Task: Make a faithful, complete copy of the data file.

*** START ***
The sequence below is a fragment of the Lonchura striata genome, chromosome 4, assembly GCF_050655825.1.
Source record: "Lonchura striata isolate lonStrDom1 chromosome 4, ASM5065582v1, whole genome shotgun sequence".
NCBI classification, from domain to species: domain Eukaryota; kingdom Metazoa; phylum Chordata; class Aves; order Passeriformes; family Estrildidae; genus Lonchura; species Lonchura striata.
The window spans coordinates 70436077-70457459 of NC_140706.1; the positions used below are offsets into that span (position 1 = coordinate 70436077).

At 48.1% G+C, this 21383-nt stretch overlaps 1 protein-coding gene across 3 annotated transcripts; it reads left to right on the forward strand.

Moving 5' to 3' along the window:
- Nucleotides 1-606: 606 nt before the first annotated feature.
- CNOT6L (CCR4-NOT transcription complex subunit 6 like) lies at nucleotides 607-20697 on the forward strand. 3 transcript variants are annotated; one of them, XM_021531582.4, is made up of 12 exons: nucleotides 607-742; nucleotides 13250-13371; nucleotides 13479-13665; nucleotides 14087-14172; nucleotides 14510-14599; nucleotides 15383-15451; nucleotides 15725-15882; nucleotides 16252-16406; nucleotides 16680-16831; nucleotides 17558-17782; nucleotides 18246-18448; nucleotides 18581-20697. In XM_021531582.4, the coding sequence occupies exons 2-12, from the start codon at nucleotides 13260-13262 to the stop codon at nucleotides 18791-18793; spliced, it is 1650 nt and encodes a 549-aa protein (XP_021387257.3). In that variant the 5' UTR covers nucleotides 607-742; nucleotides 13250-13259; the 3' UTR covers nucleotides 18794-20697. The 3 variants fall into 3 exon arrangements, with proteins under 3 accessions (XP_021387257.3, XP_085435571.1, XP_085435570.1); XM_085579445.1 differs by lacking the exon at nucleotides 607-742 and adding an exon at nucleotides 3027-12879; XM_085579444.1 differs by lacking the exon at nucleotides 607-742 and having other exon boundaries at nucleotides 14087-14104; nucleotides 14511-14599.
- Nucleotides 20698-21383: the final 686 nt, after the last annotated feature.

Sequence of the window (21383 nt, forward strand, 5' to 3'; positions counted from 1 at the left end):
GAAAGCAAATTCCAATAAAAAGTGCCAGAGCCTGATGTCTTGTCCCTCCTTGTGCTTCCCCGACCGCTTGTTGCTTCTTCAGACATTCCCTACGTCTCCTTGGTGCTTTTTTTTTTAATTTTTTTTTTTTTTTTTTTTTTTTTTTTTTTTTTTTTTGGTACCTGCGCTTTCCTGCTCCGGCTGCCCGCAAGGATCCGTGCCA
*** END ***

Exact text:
The sequence below is a fragment of the Lonchura striata genome, chromosome 4, assembly GCF_050655825.1.
Source record: "Lonchura striata isolate lonStrDom1 chromosome 4, ASM5065582v1, whole genome shotgun sequence".
NCBI classification, from domain to species: domain Eukaryota; kingdom Metazoa; phylum Chordata; class Aves; order Passeriformes; family Estrildidae; genus Lonchura; species Lonchura striata.
The window spans coordinates 70436077-70457459 of NC_140706.1; the positions used below are offsets into that span (position 1 = coordinate 70436077).

At 48.1% G+C, this 21383-nt stretch overlaps 1 protein-coding gene across 3 annotated transcripts; it reads left to right on the forward strand.

Moving 5' to 3' along the window:
- Nucleotides 1-606: 606 nt before the first annotated feature.
- CNOT6L (CCR4-NOT transcription complex subunit 6 like) lies at nucleotides 607-20697 on the forward strand. 3 transcript variants are annotated; one of them, XM_021531582.4, is made up of 12 exons: nucleotides 607-742; nucleotides 13250-13371; nucleotides 13479-13665; nucleotides 14087-14172; nucleotides 14510-14599; nucleotides 15383-15451; nucleotides 15725-15882; nucleotides 16252-16406; nucleotides 16680-16831; nucleotides 17558-17782; nucleotides 18246-18448; nucleotides 18581-20697. In XM_021531582.4, the coding sequence occupies exons 2-12, from the start codon at nucleotides 13260-13262 to the stop codon at nucleotides 18791-18793; spliced, it is 1650 nt and encodes a 549-aa protein (XP_021387257.3). In that variant the 5' UTR covers nucleotides 607-742; nucleotides 13250-13259; the 3' UTR covers nucleotides 18794-20697. The 3 variants fall into 3 exon arrangements, with proteins under 3 accessions (XP_021387257.3, XP_085435571.1, XP_085435570.1); XM_085579445.1 differs by lacking the exon at nucleotides 607-742 and adding an exon at nucleotides 3027-12879; XM_085579444.1 differs by lacking the exon at nucleotides 607-742 and having other exon boundaries at nucleotides 14087-14104; nucleotides 14511-14599.
- Nucleotides 20698-21383: the final 686 nt, after the last annotated feature.

Sequence of the window (21383 nt, forward strand, 5' to 3'; positions counted from 1 at the left end):
GAAAGCAAATTCCAATAAAAAGTGCCAGAGCCTGATGTCTTGTCCCTCCTTGTGCTTCCCCGACCGCTTGTTGCTTCTTCAGACATTCCCTACGTCTCCTTGGTGCTTTTTTTTTTAATTTTTTTTTTTTTTTTTTTTTTTTTTTTTTTTTTTTTTGGTACCTGCGCTTTCCTGCTCCGGCTGCCCGCAAGGATCCGTGCCA